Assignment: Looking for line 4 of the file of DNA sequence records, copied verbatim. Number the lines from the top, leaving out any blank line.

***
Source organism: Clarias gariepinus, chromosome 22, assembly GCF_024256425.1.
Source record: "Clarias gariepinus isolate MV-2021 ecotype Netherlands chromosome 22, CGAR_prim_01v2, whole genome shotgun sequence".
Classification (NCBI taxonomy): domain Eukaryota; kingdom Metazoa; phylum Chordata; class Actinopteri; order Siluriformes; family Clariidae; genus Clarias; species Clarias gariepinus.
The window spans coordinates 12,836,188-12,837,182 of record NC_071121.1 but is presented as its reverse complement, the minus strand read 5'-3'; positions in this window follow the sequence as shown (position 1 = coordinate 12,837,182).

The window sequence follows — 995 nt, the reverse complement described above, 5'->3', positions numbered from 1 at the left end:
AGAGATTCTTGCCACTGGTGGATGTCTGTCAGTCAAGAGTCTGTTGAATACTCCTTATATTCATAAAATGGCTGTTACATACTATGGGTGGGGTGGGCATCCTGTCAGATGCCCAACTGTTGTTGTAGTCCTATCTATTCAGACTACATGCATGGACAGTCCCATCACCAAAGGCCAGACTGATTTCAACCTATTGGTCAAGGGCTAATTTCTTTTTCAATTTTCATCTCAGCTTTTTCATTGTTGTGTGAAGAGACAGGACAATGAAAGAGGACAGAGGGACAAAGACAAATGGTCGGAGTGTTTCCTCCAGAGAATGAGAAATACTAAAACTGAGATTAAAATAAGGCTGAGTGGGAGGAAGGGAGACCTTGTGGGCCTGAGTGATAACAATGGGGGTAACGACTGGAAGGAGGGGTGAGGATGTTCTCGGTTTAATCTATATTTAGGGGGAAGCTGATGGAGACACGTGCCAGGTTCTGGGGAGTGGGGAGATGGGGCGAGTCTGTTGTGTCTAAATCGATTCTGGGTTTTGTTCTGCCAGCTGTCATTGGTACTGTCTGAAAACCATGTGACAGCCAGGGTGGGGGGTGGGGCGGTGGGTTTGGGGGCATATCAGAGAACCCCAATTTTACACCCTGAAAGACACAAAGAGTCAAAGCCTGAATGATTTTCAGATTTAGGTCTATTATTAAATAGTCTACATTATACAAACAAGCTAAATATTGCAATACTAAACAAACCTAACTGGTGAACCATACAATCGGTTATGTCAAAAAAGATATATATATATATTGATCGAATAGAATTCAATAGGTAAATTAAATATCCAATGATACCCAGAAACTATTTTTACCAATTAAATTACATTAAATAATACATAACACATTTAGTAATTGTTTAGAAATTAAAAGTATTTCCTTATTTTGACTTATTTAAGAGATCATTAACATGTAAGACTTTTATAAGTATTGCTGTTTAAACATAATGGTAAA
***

The window spans coordinates 12,836,188-12,837,182 of record NC_071121.1 but is presented as its reverse complement, the minus strand read 5'-3'; positions in this window follow the sequence as shown (position 1 = coordinate 12,837,182).